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Art Public: In its fourth year, Public has become one of the highlights of Art Basel, as well it should. These outdoor and often interactive sculptures are free and open to the public, with artworks from some of the best sculptors the world over placed around the revamped Collins Park between the ocean and the Bass Museum. This year’s highlights include a playful giant yellow lamplight from Barthélémy Togo, a reflective glass walk-about installation from Jeppe Hein and a bronze from Georg Baselitz. Twenty-six artists in all make this a great place to hang and feel comfortable with art — both day and night, when the sun goes down and the lights come up, it’s maybe more magical.
Through March at Collins Park, 2100 Collins Ave., Miami Beach. Free.

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“One Way: Peter Marino”: With the help of curator Jerome Sans, style-setting architect and artist Peter Marino — perhaps best know for his edgy luxury retail concepts for brands including Chanel and Louis Vuitton — has brought together works from his personal art collection (including Damien Hirst, Andy Warhol and Richard Serra), commissioned specifically for the show from artists including Gregor Hildebrandt and Farhad Moshiri, and his own creations. The result is a truly unique confluence of art, pop culture and fashion, including sometimes arresting images of the leather-clad Marino and a recreation of Christophe Willibald Gluck’s opera Orfeo ed Euridice. Don’t miss the chance to check out Renaissance bronzes next to Robert Mapplethorpe photos in a room clad with black eel. Parental discretion advised.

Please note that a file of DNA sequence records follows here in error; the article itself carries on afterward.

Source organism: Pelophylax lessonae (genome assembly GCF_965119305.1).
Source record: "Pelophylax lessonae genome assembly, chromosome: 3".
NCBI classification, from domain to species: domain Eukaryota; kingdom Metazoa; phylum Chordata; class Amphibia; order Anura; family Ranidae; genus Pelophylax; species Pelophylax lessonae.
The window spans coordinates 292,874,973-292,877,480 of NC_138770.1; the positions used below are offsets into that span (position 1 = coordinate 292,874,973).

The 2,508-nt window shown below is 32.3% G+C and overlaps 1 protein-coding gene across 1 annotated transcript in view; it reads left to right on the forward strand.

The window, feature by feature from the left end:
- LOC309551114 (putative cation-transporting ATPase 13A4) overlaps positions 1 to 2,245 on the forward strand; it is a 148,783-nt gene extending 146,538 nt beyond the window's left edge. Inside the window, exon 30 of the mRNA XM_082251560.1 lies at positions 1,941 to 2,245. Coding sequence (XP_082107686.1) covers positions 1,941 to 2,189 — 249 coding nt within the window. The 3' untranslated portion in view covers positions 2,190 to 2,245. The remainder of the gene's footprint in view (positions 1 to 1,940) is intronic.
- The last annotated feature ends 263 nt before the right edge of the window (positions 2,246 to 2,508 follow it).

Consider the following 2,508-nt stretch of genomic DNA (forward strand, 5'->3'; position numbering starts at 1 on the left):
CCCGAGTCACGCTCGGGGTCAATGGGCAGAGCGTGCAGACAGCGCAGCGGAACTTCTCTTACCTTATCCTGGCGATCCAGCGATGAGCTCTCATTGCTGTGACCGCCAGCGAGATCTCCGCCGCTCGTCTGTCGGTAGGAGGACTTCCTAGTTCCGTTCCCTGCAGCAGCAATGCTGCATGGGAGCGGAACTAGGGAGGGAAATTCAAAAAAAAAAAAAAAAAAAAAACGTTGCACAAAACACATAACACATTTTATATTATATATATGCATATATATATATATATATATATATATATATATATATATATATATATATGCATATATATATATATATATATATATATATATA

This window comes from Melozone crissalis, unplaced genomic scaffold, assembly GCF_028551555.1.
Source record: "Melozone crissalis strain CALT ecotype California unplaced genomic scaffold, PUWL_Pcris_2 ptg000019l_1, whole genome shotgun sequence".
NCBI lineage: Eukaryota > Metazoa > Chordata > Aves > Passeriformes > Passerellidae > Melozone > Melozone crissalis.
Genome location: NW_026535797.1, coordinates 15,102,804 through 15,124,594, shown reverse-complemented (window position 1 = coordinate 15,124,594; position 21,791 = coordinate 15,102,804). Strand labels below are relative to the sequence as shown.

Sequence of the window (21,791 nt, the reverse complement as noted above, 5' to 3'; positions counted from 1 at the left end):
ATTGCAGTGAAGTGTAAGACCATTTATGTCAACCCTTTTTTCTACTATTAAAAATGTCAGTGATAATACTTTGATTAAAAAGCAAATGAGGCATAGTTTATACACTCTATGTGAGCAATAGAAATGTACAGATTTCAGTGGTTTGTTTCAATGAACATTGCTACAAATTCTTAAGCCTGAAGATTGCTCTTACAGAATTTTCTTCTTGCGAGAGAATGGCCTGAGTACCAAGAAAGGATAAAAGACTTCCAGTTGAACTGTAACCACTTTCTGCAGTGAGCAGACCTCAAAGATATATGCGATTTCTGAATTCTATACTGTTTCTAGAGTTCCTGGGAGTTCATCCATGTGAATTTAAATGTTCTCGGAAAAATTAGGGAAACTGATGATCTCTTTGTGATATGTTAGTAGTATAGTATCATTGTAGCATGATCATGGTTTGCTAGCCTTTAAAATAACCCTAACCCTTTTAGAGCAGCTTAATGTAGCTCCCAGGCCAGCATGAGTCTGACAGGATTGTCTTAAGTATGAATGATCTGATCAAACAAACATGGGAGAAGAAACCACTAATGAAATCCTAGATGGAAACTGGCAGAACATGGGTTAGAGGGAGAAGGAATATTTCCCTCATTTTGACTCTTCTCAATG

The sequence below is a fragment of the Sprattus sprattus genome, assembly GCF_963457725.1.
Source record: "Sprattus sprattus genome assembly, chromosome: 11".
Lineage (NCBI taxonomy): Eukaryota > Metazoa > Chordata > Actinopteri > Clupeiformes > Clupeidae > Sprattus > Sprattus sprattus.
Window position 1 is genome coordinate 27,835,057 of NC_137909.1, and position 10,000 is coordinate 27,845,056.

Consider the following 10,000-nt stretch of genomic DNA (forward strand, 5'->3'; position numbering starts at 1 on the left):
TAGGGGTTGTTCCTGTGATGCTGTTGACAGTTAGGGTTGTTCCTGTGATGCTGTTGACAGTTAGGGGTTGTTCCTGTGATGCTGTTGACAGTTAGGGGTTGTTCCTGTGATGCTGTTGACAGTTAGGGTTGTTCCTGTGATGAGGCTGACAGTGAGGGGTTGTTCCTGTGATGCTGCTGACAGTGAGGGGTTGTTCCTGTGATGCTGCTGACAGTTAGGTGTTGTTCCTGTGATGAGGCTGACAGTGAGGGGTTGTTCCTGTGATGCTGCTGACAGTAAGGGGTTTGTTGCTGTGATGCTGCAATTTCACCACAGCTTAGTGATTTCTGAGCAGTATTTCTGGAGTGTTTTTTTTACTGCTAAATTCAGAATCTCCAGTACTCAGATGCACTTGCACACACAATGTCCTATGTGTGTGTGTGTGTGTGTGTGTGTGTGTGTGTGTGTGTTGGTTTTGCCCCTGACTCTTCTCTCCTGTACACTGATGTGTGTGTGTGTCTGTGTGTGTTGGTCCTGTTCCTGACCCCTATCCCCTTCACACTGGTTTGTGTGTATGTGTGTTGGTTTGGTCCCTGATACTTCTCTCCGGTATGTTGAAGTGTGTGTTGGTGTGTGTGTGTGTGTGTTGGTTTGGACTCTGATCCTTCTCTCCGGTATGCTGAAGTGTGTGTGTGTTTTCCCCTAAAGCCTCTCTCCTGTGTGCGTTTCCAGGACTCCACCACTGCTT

Through March 29 at the Bass Museum of Art, 2100 Collins Ave, Miami Beach, $8 adults, $6 seniors and students with I.D.; free under 6.

For more must-see art, click here

12/04/2014

Art Basel: Openings for Thursday, Dec. 4

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Art Basel Miami Beach: Miami Beach Convention Center, 1901 Convention Center Dr., Miami Beach. Hours: 3-8 p.m. Dec. 4, noon-8 p.m. Dec. 5-6; noon-6 p.m. Dec. 7. One-day ticket $45 adults, $30 students and seniors; run of show $100; combination ticket for Art Basel and Design Miami: $55. artbasel.com.